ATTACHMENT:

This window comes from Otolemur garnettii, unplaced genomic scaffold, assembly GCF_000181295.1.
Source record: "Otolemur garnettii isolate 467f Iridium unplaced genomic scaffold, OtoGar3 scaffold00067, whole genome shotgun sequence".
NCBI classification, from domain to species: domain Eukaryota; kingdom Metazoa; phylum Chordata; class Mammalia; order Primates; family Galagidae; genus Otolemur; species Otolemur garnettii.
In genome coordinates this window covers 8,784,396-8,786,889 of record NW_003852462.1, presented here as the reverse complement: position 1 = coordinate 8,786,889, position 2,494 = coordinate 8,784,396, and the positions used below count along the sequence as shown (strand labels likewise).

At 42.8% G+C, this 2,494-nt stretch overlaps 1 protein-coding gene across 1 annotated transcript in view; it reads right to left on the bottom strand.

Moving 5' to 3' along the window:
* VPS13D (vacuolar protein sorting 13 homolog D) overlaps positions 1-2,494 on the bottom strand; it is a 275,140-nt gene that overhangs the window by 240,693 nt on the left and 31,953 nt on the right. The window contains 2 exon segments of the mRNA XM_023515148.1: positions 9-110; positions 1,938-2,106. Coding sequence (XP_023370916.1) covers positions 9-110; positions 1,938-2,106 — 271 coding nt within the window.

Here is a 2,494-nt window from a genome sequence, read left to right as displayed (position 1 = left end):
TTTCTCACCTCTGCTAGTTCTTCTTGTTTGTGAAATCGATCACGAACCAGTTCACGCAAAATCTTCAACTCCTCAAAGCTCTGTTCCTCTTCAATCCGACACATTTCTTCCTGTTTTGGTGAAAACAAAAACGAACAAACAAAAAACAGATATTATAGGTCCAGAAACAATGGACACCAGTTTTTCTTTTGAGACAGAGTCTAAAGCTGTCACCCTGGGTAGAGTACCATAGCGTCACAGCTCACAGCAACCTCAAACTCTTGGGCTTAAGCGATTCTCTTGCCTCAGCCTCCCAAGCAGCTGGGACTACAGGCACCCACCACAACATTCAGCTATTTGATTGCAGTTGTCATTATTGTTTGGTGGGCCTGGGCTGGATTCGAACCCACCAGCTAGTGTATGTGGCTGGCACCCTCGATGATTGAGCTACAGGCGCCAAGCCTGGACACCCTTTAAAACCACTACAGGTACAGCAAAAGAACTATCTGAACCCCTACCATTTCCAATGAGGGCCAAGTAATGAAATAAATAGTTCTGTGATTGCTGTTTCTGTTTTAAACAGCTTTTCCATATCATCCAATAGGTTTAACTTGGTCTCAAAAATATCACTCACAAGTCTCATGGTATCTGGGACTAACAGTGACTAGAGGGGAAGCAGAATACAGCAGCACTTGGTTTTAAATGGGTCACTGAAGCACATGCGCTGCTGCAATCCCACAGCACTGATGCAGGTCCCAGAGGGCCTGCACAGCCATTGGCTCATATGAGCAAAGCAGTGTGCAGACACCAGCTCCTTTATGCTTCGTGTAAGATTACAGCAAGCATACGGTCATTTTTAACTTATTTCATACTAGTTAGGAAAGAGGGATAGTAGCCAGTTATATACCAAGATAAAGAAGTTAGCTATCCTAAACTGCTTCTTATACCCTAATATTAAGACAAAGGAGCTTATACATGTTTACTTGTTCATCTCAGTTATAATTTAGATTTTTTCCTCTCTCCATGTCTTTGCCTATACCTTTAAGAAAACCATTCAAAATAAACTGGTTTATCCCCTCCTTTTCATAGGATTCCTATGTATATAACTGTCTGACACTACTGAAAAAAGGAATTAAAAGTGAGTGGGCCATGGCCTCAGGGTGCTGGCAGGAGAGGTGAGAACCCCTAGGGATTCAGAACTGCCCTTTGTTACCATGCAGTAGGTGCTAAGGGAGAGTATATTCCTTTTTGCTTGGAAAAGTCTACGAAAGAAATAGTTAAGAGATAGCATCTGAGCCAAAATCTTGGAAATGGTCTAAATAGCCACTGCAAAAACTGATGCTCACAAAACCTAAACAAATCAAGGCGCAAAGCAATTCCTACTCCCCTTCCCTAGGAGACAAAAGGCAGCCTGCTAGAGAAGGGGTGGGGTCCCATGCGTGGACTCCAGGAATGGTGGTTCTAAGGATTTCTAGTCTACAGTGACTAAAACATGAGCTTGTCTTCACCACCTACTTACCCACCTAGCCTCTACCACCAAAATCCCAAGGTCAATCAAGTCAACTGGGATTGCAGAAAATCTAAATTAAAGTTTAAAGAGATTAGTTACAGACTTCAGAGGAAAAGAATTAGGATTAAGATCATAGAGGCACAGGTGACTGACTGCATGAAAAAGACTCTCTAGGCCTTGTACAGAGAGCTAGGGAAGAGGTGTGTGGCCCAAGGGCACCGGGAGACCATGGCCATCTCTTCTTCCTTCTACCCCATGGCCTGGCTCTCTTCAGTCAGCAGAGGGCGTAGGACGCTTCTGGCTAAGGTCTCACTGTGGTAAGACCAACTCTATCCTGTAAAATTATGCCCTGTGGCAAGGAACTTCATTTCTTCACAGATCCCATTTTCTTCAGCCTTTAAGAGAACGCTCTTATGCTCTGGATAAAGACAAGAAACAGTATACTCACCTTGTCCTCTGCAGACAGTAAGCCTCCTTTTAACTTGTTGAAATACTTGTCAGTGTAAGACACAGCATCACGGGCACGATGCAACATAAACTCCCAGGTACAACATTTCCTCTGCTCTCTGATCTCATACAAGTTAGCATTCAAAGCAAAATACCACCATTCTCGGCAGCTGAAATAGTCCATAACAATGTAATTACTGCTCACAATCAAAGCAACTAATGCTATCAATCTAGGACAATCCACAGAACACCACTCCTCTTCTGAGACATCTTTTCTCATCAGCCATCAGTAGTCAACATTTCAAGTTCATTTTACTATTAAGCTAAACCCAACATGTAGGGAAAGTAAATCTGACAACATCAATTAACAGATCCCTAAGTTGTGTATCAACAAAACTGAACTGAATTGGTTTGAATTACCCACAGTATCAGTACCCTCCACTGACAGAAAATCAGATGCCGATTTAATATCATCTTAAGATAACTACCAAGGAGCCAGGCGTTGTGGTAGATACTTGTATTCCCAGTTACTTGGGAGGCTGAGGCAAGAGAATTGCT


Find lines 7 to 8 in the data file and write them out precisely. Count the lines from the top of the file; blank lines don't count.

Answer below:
* VPS13D (vacuolar protein sorting 13 homolog D) overlaps positions 1-2,494 on the bottom strand; it is a 275,140-nt gene that overhangs the window by 240,693 nt on the left and 31,953 nt on the right. The window contains 2 exon segments of the mRNA XM_023515148.1: positions 9-110; positions 1,938-2,106. Coding sequence (XP_023370916.1) covers positions 9-110; positions 1,938-2,106 — 271 coding nt within the window.

Here is a 2,494-nt window from a genome sequence, read left to right as displayed (position 1 = left end):